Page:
If Bella Abzug were still alive, she would probably give us mixed reviews on women’s economic progress. Abzug, one of the most vociferous women members of Congress during the seventies, fought hard for many of the economic rights a woman has today, including the right to obtain a credit card without her husband’s signature. The Equal Credit Opportunity Act helped ensure that any person who applies for a credit card could not be rejected on the basis of her sex, marital status, race, or religion. Now, women can thankfully access credit on their own.
But credit challenges for women still exist, as evidenced by the Credit Card Accountability, Responsibility, and Disclosure Act (the CARD Act) of 2009. For the past year and a half there has been a quiet CARD Act regulation in place—a regulation that was happily reversed last week—that inhibited many stay-at-home mothers from qualifying for credit cards on their own. The CARD Act “requires that card issuers evaluate a consumer’s ability to make the necessary payments before opening a new credit card account.” A Federal Reserve Board (FRB) regulation for this law stated that a card issuer generally may only consider the individual card applicant’s income or assets—not her household income. As noted in the FRB’s final rule, the rule “requires that a card issuer consider a consumer’s independent ability to make the required payments on a credit card account, regardless of the consumer’s age.”
Data made available suggest that some otherwise credit-worthy individuals have been declined for credit card accounts under the current regulation, even though they have the ability to make the required payments. Discussions with industry sources indicate that a significant number of these individuals may be stay-at-home spouses or partners with access to income from an employed spouse or partner.
Luckily, the CFPB—the agency set up in 2011 by friend-of-consumers and Massachusetts Senate Candidate Elizabeth Warren—changed the credit card qualification rule this week. The new rule should enable stay-at-home parents to qualify for credit cards on their own without hassle.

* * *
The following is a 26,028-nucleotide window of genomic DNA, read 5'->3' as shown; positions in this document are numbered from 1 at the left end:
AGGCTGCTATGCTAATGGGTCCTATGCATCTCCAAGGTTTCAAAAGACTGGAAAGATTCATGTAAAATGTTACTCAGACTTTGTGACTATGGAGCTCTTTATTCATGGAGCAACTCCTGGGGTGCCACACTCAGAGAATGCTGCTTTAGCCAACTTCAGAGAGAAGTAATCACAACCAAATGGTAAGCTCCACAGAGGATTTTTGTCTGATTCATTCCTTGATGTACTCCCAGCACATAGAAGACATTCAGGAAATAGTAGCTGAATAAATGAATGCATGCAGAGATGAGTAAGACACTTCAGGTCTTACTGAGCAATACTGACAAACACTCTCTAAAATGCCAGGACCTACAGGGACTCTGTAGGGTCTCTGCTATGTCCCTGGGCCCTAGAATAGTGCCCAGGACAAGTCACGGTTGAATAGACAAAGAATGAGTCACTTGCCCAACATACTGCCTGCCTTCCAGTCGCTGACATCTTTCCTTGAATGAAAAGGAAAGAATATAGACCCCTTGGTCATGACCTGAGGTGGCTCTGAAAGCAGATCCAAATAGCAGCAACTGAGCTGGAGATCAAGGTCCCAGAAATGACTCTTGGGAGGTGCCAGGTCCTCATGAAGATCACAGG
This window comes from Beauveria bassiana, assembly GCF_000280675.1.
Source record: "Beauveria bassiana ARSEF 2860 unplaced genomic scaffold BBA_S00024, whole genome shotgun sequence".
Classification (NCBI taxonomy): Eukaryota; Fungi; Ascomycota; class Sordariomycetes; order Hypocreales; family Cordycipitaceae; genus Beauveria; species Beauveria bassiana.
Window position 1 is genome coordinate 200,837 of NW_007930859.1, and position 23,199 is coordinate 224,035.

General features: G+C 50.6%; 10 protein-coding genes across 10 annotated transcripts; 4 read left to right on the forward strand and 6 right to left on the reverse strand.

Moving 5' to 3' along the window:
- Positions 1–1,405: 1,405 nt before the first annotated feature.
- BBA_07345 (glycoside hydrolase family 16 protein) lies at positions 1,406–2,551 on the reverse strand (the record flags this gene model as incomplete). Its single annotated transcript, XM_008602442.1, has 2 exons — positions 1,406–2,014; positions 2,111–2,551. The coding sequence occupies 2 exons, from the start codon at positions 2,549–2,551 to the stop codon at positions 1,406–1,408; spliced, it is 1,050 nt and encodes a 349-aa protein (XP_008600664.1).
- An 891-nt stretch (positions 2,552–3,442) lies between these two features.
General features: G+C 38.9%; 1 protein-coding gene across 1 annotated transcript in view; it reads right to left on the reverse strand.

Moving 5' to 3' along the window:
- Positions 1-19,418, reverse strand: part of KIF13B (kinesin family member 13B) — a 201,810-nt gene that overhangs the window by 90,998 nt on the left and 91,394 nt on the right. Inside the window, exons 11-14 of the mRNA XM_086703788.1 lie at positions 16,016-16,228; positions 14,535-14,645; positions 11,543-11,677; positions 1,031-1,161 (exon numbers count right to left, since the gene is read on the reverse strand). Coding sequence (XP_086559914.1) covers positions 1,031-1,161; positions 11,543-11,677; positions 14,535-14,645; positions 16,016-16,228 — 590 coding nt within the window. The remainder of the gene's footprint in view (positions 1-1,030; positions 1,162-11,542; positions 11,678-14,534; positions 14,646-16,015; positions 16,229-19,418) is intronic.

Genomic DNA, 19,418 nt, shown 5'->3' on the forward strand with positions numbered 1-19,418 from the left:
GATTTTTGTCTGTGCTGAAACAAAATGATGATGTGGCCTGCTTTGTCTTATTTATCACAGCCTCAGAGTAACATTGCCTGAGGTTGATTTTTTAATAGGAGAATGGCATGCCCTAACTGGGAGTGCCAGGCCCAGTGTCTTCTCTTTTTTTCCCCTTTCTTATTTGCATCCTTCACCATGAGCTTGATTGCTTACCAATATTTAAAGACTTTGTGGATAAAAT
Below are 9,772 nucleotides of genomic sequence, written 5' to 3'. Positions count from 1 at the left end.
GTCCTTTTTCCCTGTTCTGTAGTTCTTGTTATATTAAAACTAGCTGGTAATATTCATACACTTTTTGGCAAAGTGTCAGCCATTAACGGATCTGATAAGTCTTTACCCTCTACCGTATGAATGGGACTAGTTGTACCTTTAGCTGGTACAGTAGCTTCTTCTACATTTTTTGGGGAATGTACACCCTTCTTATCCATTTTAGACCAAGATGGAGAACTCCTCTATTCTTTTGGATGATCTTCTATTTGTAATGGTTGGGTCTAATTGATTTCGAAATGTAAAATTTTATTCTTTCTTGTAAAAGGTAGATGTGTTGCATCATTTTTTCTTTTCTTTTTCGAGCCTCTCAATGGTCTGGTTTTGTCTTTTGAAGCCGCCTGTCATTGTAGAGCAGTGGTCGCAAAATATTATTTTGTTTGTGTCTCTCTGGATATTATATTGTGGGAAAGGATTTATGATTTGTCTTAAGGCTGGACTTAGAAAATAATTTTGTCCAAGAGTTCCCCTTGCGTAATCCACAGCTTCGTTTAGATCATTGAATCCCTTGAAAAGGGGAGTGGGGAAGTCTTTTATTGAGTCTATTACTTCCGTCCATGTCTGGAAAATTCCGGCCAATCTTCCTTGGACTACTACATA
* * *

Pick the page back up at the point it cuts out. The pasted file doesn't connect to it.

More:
Why did the original (FRB) regulation come about in the first place? When it was originally proposed in November 2010, public comment and discussion about this rule included concern from individuals about the fact that the rule could restrict stay-at-home spouses or parents:
…Commenters strongly objected to the application of these limitations to consumers who are 21 or older. They argued that this aspect of the proposed rule was inconsistent with the Credit Card Act and the Board’s Regulation B and would reduce access to credit, particularly for married women who do not work outside the home.
This concern did not drive the ultimate FRB policy. Supporters of the FRB policy believed that considering only the credit card applicant’s income could help protect consumers from having to pay excessive fees required by credit card issuers, as well as prevent them from taking on more debt than they could manage on their own. One objective of the CARD Act of 2009 is to protect consumers from debt they can’t manage: in light of the mortgage crisis, it does make sense for the federal government to help people avoid crushing debt.
But the FRB’s considerations also reveal some troubling justifications that frankly reek of the mid-century sexism that Abzug battled. The FRB actually notes that people without their own income could still obtain credit through relying on their spouses:
a consumer who does not have sufficient income to open a credit card account independently can open an account by applying jointly with a spouse who has sufficient income. The Board understands that a joint application could be inconvenient or impracticable in certain circumstances, such as when a consumer’s spouse is not available to apply in a retail setting. However, the Board does not believe that these concerns warrant permitting issuers to extend credit based on the income of persons who are not liable on the account.
What about someone who may not be working but is also trying to escape an abusive marriage? Requiring a stay-at-home mother to tie her credit to her spouse could be far more dangerous than the FRB understood.
In practice, the policy was indeed found to be too restrictive, resulting in a Change.org petition as well as extensive feedback to the CFPB that tens of thousands of people were being denied credit even though they were credit-worthy and they lived in households that could absorb the debt.
This policy is not the only source of challenges women in the United States still face in obtaining credit. According to the Federal Trade Commission’s Bureau of Consumer Protection, the practice of changing one’s name after marriage—something many, many women still choose to do—can result in lost credit histories, or “creditors reporting accounts shared by a married couple in the husband’s name only.”
In sum, Bella: we still have a ways to go.